Exercise has long been established as playing a vital role in our physical health, but exercise is also one of the most effective ways of improving our mental health. Check out the list below for how exercise can help reduce symptoms of anxiety.
Benefits of exercise
Mood stabilizer. Endorphins, or feel-good chemicals, impact on our ability to regulate our mood. This means that endorphins are used by our bodies as a coping mechanism. Endorphins are well-known for their involvement in addictive behaviour, but these same neurotransmitters can be released in more healthy ways through exercise.
Sleep. The neurotransmitter GABA plays a role in keeping the firing of neurons in check. In other words, the more GABA that is released the more inhibitory neurons we have flowing in our body to help quiet our brain activity. Exercise has been shown to release GABA and reduce the excitable neurons that keep us awake into the long hours of the night.
Physical stressors. Anxiety is the “fight or flight” system activated in your body. When stressed, cortisol is released and our bodies kick into “fight or flight” mode. Instances of inactivity may cause our bodies to misfire cortisol, leading us to feel dysregulated. In contrast, exercise has been shown to aid in the depletion of cortisol and thus the return to normal levels of stress hormones in our bodies.
Practice. When we exercise our body is forced to engage in the same physiological systems that are involved in responding to stress. By exercising our bodies get practice in learning how to communicate between the central and sympathetic nervous system. This means the more we exercise the more practice our bodies get at becoming efficient in responding to stress.
Factors to consider when choosing to exercise
Engage in exercise that you find enjoyable. Research shows that we are more likely to continue engaging in exercises we enjoy compared to exercises that feel forced or unengaging. Stay true to yourself.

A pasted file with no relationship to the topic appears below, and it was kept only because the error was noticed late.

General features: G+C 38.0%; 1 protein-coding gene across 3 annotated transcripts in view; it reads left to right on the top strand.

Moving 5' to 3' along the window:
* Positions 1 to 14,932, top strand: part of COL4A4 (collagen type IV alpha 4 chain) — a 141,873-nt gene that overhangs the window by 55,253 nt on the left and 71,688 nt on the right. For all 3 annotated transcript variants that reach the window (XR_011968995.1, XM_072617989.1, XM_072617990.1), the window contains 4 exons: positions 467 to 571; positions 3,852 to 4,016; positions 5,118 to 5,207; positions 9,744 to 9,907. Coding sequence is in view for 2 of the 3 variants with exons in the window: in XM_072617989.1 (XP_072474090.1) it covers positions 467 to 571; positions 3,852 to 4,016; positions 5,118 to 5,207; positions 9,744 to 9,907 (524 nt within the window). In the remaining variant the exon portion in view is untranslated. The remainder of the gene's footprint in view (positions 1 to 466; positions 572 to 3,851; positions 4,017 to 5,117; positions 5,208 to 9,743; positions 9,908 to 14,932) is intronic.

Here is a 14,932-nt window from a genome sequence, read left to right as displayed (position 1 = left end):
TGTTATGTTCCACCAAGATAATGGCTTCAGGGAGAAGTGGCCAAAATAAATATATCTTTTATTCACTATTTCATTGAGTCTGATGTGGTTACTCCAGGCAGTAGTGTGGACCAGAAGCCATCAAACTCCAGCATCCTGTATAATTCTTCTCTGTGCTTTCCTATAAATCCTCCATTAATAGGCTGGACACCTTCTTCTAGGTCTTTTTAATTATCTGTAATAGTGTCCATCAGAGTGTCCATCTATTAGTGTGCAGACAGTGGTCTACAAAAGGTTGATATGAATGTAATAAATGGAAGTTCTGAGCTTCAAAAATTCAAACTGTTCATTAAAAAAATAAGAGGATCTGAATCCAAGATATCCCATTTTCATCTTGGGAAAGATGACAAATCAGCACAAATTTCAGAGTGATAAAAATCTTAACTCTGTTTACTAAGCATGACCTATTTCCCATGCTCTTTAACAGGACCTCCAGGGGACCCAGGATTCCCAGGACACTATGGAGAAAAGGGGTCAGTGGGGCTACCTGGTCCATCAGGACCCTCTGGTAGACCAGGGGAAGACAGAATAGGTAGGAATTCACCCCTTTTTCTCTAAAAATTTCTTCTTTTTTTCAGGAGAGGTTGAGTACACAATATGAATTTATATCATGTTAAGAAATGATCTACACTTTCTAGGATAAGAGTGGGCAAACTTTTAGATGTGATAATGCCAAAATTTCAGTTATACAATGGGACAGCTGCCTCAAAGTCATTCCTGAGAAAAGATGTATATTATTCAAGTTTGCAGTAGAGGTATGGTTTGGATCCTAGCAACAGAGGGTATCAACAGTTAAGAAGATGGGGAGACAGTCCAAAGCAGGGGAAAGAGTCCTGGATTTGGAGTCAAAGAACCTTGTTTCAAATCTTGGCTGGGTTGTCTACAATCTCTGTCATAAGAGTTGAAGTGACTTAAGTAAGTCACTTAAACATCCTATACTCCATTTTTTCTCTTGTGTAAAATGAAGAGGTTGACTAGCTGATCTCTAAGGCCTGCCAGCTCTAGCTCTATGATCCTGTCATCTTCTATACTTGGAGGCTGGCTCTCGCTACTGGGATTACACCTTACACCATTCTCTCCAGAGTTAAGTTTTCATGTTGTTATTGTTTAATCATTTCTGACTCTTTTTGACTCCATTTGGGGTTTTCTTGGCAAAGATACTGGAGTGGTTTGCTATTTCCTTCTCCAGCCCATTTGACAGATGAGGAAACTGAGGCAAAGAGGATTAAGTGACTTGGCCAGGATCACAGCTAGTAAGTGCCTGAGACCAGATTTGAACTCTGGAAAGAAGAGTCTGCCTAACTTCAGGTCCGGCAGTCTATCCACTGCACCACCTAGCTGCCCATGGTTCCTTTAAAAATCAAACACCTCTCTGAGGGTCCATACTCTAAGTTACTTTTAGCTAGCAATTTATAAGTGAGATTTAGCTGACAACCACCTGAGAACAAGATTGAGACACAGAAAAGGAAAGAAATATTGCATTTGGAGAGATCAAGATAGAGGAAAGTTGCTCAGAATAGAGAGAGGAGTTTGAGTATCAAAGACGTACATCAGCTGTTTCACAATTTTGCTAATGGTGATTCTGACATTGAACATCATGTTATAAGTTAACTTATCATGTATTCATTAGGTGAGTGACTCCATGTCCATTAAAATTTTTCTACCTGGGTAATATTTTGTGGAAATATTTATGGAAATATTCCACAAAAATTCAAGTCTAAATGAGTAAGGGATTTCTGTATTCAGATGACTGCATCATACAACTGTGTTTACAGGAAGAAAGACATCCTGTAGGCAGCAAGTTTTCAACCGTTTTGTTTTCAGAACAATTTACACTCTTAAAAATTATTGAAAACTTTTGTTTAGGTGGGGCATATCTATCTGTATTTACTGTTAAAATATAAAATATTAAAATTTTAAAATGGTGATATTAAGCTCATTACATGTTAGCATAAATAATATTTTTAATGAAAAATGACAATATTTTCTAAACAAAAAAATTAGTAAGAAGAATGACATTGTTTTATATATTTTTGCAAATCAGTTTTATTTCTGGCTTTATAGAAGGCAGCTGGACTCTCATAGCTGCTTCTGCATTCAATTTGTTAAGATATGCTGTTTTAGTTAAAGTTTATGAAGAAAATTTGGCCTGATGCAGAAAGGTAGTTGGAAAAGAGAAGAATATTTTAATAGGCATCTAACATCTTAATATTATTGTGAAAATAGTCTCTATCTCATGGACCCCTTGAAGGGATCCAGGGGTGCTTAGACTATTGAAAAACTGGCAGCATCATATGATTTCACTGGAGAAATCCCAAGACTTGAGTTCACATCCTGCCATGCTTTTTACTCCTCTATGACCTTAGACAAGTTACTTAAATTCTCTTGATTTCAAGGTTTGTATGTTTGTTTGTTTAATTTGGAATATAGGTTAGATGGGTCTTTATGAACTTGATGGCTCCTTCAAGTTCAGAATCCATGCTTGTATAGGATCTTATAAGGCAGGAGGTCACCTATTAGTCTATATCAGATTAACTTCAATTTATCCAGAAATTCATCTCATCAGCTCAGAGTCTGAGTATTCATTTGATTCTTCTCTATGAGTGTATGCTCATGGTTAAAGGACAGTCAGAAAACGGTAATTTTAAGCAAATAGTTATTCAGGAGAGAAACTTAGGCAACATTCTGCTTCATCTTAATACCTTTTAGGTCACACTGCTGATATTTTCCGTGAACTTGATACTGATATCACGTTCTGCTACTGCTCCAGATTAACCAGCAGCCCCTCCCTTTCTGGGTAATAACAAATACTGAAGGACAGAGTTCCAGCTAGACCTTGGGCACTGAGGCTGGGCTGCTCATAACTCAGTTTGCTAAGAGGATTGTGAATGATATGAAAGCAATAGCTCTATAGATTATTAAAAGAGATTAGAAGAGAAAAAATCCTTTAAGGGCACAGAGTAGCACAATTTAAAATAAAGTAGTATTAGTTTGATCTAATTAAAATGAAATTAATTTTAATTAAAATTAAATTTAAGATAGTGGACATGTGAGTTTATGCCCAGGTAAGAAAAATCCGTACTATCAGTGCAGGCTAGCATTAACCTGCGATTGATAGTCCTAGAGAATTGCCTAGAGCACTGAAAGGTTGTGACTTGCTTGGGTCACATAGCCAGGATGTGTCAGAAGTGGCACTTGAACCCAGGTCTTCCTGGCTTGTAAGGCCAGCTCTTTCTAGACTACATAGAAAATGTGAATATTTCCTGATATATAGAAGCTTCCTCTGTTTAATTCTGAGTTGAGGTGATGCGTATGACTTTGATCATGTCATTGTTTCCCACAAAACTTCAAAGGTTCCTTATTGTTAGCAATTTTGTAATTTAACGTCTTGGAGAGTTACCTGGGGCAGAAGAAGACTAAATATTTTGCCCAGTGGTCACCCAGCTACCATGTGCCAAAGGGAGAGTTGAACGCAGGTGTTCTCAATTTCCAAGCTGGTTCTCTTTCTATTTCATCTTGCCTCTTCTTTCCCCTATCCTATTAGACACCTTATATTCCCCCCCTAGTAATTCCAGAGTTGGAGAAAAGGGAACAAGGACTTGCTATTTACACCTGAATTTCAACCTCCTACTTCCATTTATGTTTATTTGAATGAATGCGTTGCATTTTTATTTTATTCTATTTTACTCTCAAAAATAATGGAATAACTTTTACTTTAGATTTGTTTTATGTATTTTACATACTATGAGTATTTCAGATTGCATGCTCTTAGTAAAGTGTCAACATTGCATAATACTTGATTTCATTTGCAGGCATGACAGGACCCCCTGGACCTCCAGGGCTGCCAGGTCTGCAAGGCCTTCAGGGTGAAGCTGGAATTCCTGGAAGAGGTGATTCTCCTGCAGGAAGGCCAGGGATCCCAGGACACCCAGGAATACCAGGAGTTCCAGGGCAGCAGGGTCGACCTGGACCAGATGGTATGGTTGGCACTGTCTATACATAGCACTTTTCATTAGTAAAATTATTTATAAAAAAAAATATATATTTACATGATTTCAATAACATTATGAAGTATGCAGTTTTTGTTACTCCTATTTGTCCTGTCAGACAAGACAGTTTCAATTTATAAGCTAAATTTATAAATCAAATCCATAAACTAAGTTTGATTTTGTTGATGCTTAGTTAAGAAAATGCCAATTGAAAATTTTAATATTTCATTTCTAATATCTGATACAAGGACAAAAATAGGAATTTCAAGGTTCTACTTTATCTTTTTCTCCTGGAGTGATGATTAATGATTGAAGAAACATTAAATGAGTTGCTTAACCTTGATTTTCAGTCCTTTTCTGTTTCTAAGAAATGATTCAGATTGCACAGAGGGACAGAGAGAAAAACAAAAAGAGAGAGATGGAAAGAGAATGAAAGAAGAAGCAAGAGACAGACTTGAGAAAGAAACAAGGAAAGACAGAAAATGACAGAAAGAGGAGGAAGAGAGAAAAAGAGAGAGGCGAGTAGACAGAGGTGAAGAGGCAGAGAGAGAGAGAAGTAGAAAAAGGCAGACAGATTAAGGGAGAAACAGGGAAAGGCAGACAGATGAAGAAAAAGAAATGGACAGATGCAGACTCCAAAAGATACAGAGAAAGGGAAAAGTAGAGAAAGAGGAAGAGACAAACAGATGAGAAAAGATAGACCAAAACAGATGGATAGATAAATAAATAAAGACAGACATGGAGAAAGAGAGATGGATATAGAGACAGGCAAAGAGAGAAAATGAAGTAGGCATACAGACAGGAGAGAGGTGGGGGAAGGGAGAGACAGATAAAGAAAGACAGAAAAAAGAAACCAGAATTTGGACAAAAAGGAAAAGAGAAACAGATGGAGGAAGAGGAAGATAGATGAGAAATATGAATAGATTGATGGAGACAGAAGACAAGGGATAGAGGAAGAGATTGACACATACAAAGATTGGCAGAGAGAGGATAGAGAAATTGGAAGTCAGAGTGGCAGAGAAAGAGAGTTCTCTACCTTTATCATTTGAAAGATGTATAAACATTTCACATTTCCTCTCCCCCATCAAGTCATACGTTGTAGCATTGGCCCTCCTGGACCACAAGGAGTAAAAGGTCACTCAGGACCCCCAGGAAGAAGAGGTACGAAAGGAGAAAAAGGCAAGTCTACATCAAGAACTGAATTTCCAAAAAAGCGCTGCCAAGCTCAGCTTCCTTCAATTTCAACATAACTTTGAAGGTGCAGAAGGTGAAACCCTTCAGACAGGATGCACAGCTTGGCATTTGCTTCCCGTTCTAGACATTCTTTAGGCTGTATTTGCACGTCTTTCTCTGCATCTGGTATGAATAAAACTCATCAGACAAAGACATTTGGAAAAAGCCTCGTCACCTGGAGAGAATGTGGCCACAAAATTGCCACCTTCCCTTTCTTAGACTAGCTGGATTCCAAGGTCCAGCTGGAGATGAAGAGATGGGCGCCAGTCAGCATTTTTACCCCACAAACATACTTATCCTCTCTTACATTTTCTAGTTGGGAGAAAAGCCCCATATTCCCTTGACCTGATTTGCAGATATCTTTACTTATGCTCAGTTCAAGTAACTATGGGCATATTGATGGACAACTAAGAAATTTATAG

Find exercise that suits your preferences. If groups are your thing, then buddy up. Otherwise, find activities you can do on an individual basis.
Motivation. Although it may be tempting at times to exercise as a means of influencing our appearance, research shows that choosing to exercise for intrinsic reasons will help exercise stay around for the long-term compared to when we choose to exercise for extrinsic reasons (i.e., approval from others).
Goals. Slow and steady wins the race. We often want to jump to the finish line as quickly as possible, but this approach can set us up to fail. If we set our goals too high, then we are less likely to meet our goals and this can leave us feeling down. By setting smaller short-term goals on the way to our long-term goals we feel good about our accomplishments and are less likely to feel discouraged. Setting goals that are challenging, but achievable will also provide a balance that helps motivate us for the long haul.
Workability. Choose exercise programs that fit with your schedule. If mornings are not your thing, then sleep in and hit up the exercise part of your day in the evening.
Duration. Physical activity guidelines suggest that we should be active for a minimum of 150 minutes per week. If this number seems too overwhelming, keep in mind that as little as five minutes of exercise has been shown to activate anti-anxiety effects.
Intensity. Exercise benefits are shown to be greater when we get up to a pace of “huff and puff”. However, smaller changes to incidental activity can assist in combating the effects of inactivity on our mental health. Bouts of physical activity can be attained through changes to incidental activities, such as taking the stairs rather than the lift or parking further away from your office to allow for a short walk.
360 Health + Community have a team of mental health professionals all over the state who can help you with a range of mental health concerns. Give us a call on 1300 706 922 or visit 360.org.au to find out more and book an appointment.
Mental Health Clinician
360 Health + Community